Scott Howard-Cooper: Kobe, because the Lakers don't need a hot streak to win a championship the way the Magic will need one with Lewis, Turkoglu and Courtney Lee hitting from the perimeter. L.A. is much more dependable at being able to beat teams inside and out. Orlando is more of a risk as a jump-shooting team. Otis Smith has done well executing a plan of surrounding Howard with perimeter threats, but jump-shooting teams can go cold.
3. What's the most intriguing subplot of the series?
Ian Thomsen: Can Kobe win without Shaq? After all, he's going up against Shaq's heir both in Orlando as well as among NBA centers overall. A win here makes Kobe a champion in different eras, which would be an amazing achievement.
Jack McCallum: The coaches. Remember that one of Phil Jackson's primary tormentors a decade ago was Jeff Van Gundy, brother of Magic coach Stan Van Gundy, and the guy who sarcastically nicknamed the Lakers' coach "Big Chief Triangle." I have no doubt that SVG has enormous respect for Jackson's coaching abilities, but he is as feisty as his brother, and, at some key moment in the series, the old Jackson-VG rivalry is bound to surface.
Chris Mannix: Jackson's chase for a record 10th coaching title. This will be Jackson's third attempt at breaking his tie with Red Auerbach, and speculation is that it could be his last. Jackson has one year remaining on his contract, but in recent weeks he has looked and sounded like a man making his last stand. His body is failing him: Before one game against Denver, Jackson couldn't take the 3-foot step up to the dais, so he conducted the news conference standing up. The will-he-or-won't-he-return question will be asked a lot during this series.
Steve Aschburner: An important subplot is how Howard and Bryant muzzle themselves to avoid putting themselves into (or getting suckered into) real trouble with their mounting technical fouls. If one of them were to reach the playoff max of seven (each has five entering the series) and have to sit out the next Finals game, it would be fascinating to see if the refs working that night somehow judged the other superstar to have lipped off sufficiently, too. That way, they could miss the same game, theoretically handicapping each team equally. Other than that, the subplot that interests me most is seeing the Lakers earn the title, should they win it. Since I rate them the better team and picked them to win, I root for the drama of seeing them fall behind in the series so we can see them sweat and rise to a challenge. And if that is the Lakers team Orlando manages to beat for the championship, this would be a classic Finals.
Scott Howard-Cooper: I didn't originally think so, and didn't put a spotlight on him when writing about Finals storylines a few days ago, but I find it hard to get away from the Van Gundy angle. For starters, Stan Van Gundy will be visible just for being so emotional as Magic coach, letting the mood take him rather than worrying about manufacturing the proper answer or appearance. And subplots involving him? They are numerous. How Howard is utilized (an issue thanks to Howard); how Orlando defends Kobe (after the knife-juggling of giving LeBron James single coverage the previous round); how long it will take Shaq to pile on Van Gundy with an "I told you so" if the Magic lose; how TV analyst Jeff Van Gundy will critique coach Stan Van Gundy; how the Magic will handle the emotions in their first collective trip to the Finals; how SVG will do against the ultimate modern-day closer on the sideline, Phil Jackson. That's a lot of intrigue, some that will be fun, some that will help define a career.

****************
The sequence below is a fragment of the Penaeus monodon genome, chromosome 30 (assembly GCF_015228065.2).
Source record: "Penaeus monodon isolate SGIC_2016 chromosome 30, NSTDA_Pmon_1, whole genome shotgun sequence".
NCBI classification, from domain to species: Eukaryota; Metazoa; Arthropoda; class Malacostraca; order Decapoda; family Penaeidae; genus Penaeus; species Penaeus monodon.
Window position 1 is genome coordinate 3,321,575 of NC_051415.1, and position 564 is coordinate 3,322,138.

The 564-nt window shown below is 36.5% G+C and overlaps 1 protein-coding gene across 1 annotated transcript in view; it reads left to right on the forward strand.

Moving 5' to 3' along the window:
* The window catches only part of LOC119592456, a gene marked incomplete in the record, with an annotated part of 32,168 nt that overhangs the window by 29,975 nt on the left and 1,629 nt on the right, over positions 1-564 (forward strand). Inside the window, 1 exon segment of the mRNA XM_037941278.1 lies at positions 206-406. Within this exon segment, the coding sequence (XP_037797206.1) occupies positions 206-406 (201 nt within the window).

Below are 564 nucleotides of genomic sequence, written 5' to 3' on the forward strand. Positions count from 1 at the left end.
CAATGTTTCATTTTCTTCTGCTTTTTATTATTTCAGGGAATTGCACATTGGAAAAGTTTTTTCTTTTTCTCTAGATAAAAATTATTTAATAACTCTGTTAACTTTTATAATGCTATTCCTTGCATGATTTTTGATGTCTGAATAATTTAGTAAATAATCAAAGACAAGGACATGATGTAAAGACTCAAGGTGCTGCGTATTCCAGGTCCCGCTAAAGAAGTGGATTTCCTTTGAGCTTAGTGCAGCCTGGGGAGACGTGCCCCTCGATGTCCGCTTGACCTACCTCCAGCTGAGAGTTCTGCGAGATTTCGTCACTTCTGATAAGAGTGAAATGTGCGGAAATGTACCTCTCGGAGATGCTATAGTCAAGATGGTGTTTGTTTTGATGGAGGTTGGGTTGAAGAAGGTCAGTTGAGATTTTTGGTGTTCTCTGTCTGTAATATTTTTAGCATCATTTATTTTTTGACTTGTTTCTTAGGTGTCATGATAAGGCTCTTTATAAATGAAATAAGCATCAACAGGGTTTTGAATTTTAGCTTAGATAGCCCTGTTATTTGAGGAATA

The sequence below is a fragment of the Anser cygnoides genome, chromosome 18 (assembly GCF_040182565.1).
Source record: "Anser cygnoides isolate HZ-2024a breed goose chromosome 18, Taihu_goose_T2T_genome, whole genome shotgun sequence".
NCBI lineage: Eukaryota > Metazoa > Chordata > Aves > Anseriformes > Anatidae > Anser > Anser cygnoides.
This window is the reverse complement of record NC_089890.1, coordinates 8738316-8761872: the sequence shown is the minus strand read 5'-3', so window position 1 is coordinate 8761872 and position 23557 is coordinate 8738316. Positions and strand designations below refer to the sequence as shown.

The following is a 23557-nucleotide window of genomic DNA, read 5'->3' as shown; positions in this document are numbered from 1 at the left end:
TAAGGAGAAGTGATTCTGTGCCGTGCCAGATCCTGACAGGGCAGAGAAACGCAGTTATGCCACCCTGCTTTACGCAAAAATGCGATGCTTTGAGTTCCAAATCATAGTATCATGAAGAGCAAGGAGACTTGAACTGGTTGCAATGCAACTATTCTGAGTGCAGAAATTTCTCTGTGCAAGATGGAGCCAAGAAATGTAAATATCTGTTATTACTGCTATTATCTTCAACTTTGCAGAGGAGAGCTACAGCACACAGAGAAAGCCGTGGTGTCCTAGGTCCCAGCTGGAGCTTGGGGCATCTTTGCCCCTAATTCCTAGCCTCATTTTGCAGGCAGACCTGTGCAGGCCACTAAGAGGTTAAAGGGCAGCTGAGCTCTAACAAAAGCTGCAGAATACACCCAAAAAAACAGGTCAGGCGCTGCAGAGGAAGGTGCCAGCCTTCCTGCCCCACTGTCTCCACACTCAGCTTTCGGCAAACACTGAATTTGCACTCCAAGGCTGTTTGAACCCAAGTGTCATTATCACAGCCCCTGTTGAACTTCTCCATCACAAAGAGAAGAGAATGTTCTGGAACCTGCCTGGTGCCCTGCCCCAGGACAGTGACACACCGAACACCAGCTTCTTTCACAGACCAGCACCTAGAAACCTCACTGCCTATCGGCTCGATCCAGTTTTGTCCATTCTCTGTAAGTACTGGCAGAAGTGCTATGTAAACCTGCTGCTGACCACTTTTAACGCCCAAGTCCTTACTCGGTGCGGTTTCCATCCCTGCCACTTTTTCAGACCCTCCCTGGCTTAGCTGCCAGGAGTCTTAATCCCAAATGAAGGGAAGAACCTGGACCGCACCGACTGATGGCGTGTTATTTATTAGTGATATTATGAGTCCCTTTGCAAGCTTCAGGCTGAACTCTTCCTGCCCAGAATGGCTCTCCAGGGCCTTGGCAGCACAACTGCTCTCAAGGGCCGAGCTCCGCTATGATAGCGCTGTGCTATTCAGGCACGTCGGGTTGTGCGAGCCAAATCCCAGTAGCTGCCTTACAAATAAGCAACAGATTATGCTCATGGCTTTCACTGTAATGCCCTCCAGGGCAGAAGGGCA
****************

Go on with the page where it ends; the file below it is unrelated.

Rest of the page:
4. What matchup is the key to the series?
Ian Thomsen: Will Howard so dominate the paint as to demand double teams that create killer threes for his teammates? Or will Bynum overcome his shaky playoffs to match up physically for extended minutes and neutralize (to some extent) the league's dominant center? The results of this matchup could make the difference between a straightforward Lakers win and an extended toss-up series.
Jack McCallum: The one at power forward between the Lakers' Gasol and the Magic's Rashard Lewis. Well, I guess Lewis is a power forward even though he spends much of his time on the perimeter. And that's the point: If he can draw Gasol out and hit consistently from long range, the Magic can win the series. But if the series becomes an interior struggle, and Gasol is on his game -- which is what I think will happen -- it's advantage, Lakers.
Chris Mannix: Odom's defense on Lewis. The Lakers have no interest in watching Lewis burn Gasol on the perimeter the same way he torched Anderson Varejao in the conference finals, so Odom will be on the floor early. His ability to contest Lewis' shots and keep the Orlando forward from big-scoring games will be critical to L.A.'s success.
Steve Aschburner: Mickael Pietrus' ability to pester and force Bryant into his second or third choices with the ball -- while staying on the court long enough, out of foul trouble, to matter, is the pivotal matchup. We've seen so many alleged "Kobe stoppers" come and go through the years -- guys who had some effectiveness, but mostly guys who talked it more than walked it -- that it's a natural point to watch. And Pietrus, foremost among the Magic, had promising success in the East finals against LeBron, as terrific a tune-up as one can get for Bryant.
Scott Howard-Cooper: Bynum vs. Howard. If Bynum does anything on Howard, so much as slows him down, the Lakers have gained a huge edge. But if Bynum becomes Howard's piņata, the Lakers have to send more help and the Magic shooters get more open looks. And on offense, Bynum has to be at least credible in hopes of sticking some fouls to Howard. Gasol would have a much better chance of that, of course, but the thinner Gasol on Howard at the other end is a bad look for L.A. The difference between Bynum showing up and loitering is greater than ever to the Lakers' hopes.